Mumtaz Ahmad, Ph.D.
Professor of Political Science
Vice President (Academic Affairs)
International Islamic University, Islamabad

The topic of my presentation is to reflect on The Role of Religious Leaders in the Modern World. Before I share with this learned audience my submissions, it seems relevant to define and narrow down the scope of at least two key concepts in the title assigned to me. These are “religious leaders” and the “modern world.” This conceptual clarity will enable me to stay focused on my topic and raise some issues around today’s talk.

When we talk about a “religious leader,” what is that immediately strikes our mind? A bishop, an ordained priest, a rabbi, a pandit, a monk, a minister, a maulana, an imam, a khatib, a mufti, a marj’a-e-taqlid, an ayatollah, or, to be more specific, the Sheikh-ul-Azhar, Ayatollah Khomenai, the newly installed Pope Francis in Rome, the Pope of the Coptic Orthodox Church, the Archbishop of Canterbury, Dalai Lama? Of course, all of them are recognized as religious leaders in their own faiths and within their own spheres of influence. One thing common between all of them is the specialized and traditionally sanctioned training in theology, rituals, liturgy and/or law that they are supposed to have received from the recognized religious educational institutions. From this perspective, therefore, we usually do not include academic scholars of religion, or even activists in religious organizations, as religious leaders.

The question becomes particularly important in the case of Islam. By religious leaders, do we only mean the “traditional ulama” and the graduates of Islamic schools (madrasas)? Or do we simply mean any Muslim having expertise in the realm of Islamic studies? Or even further, do we mean to refer to any lay Muslim in the area of social sciences engaged in understanding of Islam as the lived experience of Muslims and Islam? It is obvious that depending on our conceptual understanding and definition of “religious leader,” our point of reference will vary and so will the issue of his/her role in the modern world, especially in the case of Islam wherein there is no specific class of ordained priests and no established church. Similarly, we can bring into discussion the question of gender as well. Do we intend to include or exclude women scholars such as Dr. Farhat Hashmi in our definition of a religious leader?

Given the context, purpose and the audience of the present gathering, by a “religious leader” I will specifically refer to specialists of classical Islamic sciences (though the level and depth of their knowledge may vary across individuals) who have graduated from an Islamic school or madrasa recognized by the community and accredited by some mutually agreed and formal arrangement. And so by this analogy, the ulama, khateebs, imams and preachers will be included in my definition of an Islamic religious leader.

Perhaps more complicated and highly contested concept is the second one which is the “modern world.” What do we really mean by this? There are so many conceptual issues and philosophical underpinnings associated with this tricky and problematic concept. There are issues related to contestations of notions such as “traditional” and “modern.” Did we get to the modern world from a traditional one? How “modern” is the modern world? Are there no elements of the “traditional” in the modern world? Is modern world better than the traditional world? Are we as human race living in the modern condition “superior” and more “civilized,” as many social theorists would argue, to a world populated by our forefathers? Likewise, can we divide the present day world into “modern” and “traditional,” as for example, in the “west” (modern) and “the rest” (traditional)? Furthermore, this process of questioning can be stretched to include many other related issues: Does modern world require us to say goodbye to religion and traditional values? Does modern world imply a wholesale adoption of certain key features as approved and recommended by the normative standards of the Western world?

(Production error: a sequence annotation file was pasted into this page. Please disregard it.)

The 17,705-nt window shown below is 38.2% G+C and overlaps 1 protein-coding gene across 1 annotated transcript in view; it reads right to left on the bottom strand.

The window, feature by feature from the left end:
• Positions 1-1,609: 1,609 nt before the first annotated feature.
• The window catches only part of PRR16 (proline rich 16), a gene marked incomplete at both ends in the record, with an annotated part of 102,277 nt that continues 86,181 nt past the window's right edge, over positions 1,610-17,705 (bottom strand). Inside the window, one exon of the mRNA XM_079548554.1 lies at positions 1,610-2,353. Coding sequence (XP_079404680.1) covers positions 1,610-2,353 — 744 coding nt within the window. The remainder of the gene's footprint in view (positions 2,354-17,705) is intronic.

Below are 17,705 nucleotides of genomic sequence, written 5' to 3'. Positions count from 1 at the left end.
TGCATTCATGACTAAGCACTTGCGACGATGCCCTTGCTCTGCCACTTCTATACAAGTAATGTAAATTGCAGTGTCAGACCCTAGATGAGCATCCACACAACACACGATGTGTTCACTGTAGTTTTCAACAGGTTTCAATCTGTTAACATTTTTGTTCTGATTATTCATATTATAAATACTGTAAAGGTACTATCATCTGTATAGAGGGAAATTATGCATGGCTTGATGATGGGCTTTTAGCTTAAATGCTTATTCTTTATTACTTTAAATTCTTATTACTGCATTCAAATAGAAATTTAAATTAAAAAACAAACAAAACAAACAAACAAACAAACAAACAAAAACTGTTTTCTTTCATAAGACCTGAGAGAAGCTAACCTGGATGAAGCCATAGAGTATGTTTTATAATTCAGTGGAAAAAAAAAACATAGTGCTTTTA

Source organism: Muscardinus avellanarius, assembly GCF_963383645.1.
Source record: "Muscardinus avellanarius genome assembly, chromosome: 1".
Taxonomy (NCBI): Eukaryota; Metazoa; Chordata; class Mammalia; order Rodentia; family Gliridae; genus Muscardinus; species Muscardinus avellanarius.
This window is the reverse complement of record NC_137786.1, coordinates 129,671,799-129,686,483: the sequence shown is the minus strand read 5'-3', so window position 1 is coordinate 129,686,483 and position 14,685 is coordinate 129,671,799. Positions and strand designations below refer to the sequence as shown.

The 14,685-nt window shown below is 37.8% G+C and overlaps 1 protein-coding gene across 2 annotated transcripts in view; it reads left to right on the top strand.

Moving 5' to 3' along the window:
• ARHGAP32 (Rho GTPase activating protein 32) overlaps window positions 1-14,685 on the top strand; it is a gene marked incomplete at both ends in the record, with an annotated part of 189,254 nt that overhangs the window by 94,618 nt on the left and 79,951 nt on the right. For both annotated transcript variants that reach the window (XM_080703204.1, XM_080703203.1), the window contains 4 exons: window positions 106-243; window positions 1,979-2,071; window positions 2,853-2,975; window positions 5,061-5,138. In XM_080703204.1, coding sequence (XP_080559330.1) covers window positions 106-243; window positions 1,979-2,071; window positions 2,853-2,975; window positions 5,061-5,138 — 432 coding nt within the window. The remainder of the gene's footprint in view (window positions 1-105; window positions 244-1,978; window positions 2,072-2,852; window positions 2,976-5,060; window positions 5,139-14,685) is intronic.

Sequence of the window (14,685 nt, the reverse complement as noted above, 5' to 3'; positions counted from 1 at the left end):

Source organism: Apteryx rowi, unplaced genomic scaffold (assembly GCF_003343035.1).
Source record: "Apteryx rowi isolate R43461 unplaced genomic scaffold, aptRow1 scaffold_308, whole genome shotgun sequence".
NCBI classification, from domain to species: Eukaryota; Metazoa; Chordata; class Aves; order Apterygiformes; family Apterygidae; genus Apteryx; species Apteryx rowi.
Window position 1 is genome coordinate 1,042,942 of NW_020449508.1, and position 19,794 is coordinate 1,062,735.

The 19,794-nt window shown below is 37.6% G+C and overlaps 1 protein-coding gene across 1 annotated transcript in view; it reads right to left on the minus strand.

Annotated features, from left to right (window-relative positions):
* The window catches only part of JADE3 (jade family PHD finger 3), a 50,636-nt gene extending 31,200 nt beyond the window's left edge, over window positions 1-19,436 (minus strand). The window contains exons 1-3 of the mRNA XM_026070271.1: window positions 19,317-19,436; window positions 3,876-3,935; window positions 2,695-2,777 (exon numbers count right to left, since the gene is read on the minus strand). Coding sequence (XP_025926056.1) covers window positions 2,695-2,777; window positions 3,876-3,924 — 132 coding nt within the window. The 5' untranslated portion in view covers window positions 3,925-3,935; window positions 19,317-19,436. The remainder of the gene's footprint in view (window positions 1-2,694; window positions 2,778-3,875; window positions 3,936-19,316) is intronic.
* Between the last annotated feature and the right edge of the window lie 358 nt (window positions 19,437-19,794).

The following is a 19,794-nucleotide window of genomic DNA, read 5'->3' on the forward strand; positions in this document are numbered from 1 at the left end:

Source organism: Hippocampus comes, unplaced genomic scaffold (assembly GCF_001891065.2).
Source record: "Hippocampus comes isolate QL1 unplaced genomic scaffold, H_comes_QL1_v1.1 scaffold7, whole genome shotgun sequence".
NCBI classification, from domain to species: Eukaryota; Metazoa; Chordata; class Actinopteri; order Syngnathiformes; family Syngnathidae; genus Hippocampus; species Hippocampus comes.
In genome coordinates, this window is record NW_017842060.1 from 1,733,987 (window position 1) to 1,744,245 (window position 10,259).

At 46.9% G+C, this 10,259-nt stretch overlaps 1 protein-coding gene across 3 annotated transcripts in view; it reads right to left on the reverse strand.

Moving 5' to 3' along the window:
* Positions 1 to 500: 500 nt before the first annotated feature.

I elaborated on this issue in order to draw your attention to unpacking of this popular and yet uninterrogated concept known as the “modern world”. Unless we deconstruct, unpack and even digress from the popularly accepted notion of the modern world, we cannot improve our understanding of the real issues associated with it. After all, it is the modern world and the modern times that have gifted us colonialism and imperialism, two world wars, Holocaust, destruction of Hiroshima and Nagasaki by nuclear bombs, industrial scale ethnic cleansing and genocides, massive environmental decay, and extreme inequality and poverty.

At the same time, however, it does not mean that we can deny the existence of the modern world as it exists as an empirical reality or should reject it outright.

So, what exactly I will refer to is a loose and fluid notion of a modern world, a world in our own times in which we live: a world that is defined by technological sophistication and bureaucratic organizational structures; a world full of opportunities in the realm of human progress, economic growth, international communication, cultural exuberance, and social interactions and, at the same time, confronted with social, economic and political challenges and mass deprivations and inequalities.

Let me begin by making a few general remarks about the role of religious leaders.

Religious leaders, by definition, are not only the leaders of their own faith communities but they are also interlocutors between their communities and the leaders and followers of other faiths. In other words, they are our representatives, diplomats and ambassadors of goodwill to other lands of faith. In this capacity, therefore, they must acquire a deeper ––and sympathetic – understanding of other faiths, their religions concerns and sensitivities, their internal debates and, most importantly, an ability to negotiate with them a common space of shared values and ethical-social concerns.